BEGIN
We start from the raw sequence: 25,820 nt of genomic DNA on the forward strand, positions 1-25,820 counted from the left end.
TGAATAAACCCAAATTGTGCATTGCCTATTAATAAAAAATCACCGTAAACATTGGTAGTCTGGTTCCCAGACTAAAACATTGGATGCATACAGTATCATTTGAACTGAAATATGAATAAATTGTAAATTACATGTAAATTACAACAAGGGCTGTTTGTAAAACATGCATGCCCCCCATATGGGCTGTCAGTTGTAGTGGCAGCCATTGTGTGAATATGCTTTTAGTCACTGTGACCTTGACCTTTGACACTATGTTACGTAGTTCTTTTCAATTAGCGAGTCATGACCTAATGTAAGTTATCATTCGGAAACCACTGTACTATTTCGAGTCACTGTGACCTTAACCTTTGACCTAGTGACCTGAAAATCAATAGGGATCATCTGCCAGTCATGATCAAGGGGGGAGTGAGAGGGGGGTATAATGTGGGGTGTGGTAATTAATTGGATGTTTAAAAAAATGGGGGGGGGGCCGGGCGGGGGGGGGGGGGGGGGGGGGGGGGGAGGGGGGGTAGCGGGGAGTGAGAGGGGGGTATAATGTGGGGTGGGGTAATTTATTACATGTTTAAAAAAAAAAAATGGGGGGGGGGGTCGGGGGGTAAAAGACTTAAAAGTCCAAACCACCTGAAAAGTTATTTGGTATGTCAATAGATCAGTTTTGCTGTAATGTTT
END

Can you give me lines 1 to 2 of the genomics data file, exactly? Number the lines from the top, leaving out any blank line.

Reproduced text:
We start from the raw sequence: 25,820 nt of genomic DNA on the forward strand, positions 1-25,820 counted from the left end.
TGAATAAACCCAAATTGTGCATTGCCTATTAATAAAAAATCACCGTAAACATTGGTAGTCTGGTTCCCAGACTAAAACATTGGATGCATACAGTATCATTTGAACTGAAATATGAATAAATTGTAAATTACATGTAAATTACAACAAGGGCTGTTTGTAAAACATGCATGCCCCCCATATGGGCTGTCAGTTGTAGTGGCAGCCATTGTGTGAATATGCTTTTAGTCACTGTGACCTTGACCTTTGACACTATGTTACGTAGTTCTTTTCAATTAGCGAGTCATGACCTAATGTAAGTTATCATTCGGAAACCACTGTACTATTTCGAGTCACTGTGACCTTAACCTTTGACCTAGTGACCTGAAAATCAATAGGGATCATCTGCCAGTCATGATCAAGGGGGGAGTGAGAGGGGGGTATAATGTGGGGTGTGGTAATTAATTGGATGTTTAAAAAAATGGGGGGGGGGCCGGGCGGGGGGGGGGGGGGGGGGGGGGGGGGAGGGGGGGTAGCGGGGAGTGAGAGGGGGGTATAATGTGGGGTGGGGTAATTTATTACATGTTTAAAAAAAAAAAATGGGGGGGGGGGTCGGGGGGTAAAAGACTTAAAAGTCCAAACCACCTGAAAAGTTATTTGGTATGTCAATAGATCAGTTTTGCTGTAATGTTT